Of the LESSER APPARATUS, or Cutting on the GRIPE.

THE most ancient way of cutting for the Stone, is that described by Celsus, and known by the Name of Cutting on the Gripe, though since the Time of Johannes de Romanis, it is also called, Cutting with the lesser Apparatus, to distinguish it from his new Method, which on account of the many Instruments employed in it, is called Cutting with the Greater Apparatus. The Manner of doing the Operation is this: You first introduce the Fore-finger and Middle-finger of the left Hand, dipt in oil, up the Anus, and pressing softly with your right Hand above the Os Pubis, endeavour to bring the Stone towards the Neck of the Bladder; then making an Incision, on the left Side of the Perinæum, above the Anus, directly upon the Stone, you turn it out through the Wound, either with your Fingers or a Scoop.

This Way of Cutting was attended with many Difficulties, for want of proper Instruments to direct the Incision, and extract the Stone, when it lay beyond the Reach of the Fingers, which in a large Bladder was frequently the Case; so that 'tis strange Celsus confined the Operation to the Age between Nine and Fourteen, since it is much easier to be performed in Infancy, than at those Years; and it plainly appears from his Account of it, that many died from the Violence done to the Bladder in endeavouring to bring the Stone forwards, though the Operators failed in their Attempt, and the Patients were not cut.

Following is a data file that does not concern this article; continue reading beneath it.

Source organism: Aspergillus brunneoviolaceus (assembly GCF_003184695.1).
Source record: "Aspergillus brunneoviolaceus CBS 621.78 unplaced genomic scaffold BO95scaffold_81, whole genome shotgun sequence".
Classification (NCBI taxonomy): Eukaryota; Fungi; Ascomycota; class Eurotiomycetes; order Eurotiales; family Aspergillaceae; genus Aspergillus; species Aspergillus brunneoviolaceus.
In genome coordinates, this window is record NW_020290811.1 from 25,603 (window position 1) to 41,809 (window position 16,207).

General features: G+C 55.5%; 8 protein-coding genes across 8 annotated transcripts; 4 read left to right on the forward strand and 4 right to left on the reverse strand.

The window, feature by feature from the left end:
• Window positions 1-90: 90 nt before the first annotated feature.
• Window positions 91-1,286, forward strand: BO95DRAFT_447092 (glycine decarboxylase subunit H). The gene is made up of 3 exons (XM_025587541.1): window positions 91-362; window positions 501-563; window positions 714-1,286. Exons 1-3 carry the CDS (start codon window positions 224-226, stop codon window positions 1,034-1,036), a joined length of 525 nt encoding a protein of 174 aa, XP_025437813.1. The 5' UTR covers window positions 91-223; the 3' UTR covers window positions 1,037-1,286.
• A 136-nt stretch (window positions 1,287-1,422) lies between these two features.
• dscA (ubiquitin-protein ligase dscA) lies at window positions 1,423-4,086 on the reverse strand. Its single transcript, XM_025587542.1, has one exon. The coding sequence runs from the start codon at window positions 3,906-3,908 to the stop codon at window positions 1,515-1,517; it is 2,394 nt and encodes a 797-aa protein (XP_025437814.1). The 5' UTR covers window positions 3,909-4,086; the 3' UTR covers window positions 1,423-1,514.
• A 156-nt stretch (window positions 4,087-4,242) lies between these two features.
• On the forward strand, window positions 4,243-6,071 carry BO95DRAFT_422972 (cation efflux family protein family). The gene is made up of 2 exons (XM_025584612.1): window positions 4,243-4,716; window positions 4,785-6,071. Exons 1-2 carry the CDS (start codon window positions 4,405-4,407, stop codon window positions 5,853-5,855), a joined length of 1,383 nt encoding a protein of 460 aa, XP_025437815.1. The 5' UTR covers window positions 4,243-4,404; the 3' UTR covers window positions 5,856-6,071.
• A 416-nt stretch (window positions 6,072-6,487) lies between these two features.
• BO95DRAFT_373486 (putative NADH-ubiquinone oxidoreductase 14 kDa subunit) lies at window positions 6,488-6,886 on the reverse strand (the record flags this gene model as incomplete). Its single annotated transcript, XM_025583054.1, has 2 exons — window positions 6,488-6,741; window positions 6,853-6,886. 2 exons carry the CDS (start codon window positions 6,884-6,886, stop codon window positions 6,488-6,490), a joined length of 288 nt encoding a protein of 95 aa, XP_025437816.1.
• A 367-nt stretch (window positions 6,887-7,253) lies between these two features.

The Wound of the Bladder in this Operation is made in the same Place as is now practised in the Lateral Method; but it being impracticable on some Subjects, and uncertain on all others, has made it universally exploded; so that no body now makes an Incision without the Direction of a Staff, unless a Stone entirely prevents the Introduction of it, by pressing against, and stopping up the Neck of the Bladder; and in this Case, when we cut directly upon the Stone, it, is much safer to push it back farther into the Bladder, and lay hold of it with the Forceps, than to endeavour with the Scoop or Fingers to force it outwards, which Circumstance alone makes it different from Celsus's Method. It must be distinguished however, when I speak of pushing the Stone back, that I suppose it in the Neck of the Bladder; for it frequently happens that it lies at the Extremity of the Urethra, on the Outside of the Bladder; in which Case the Wound of the Urethra may be made large enough to turn it out with the Fingers, or the End of some slender Instrument.

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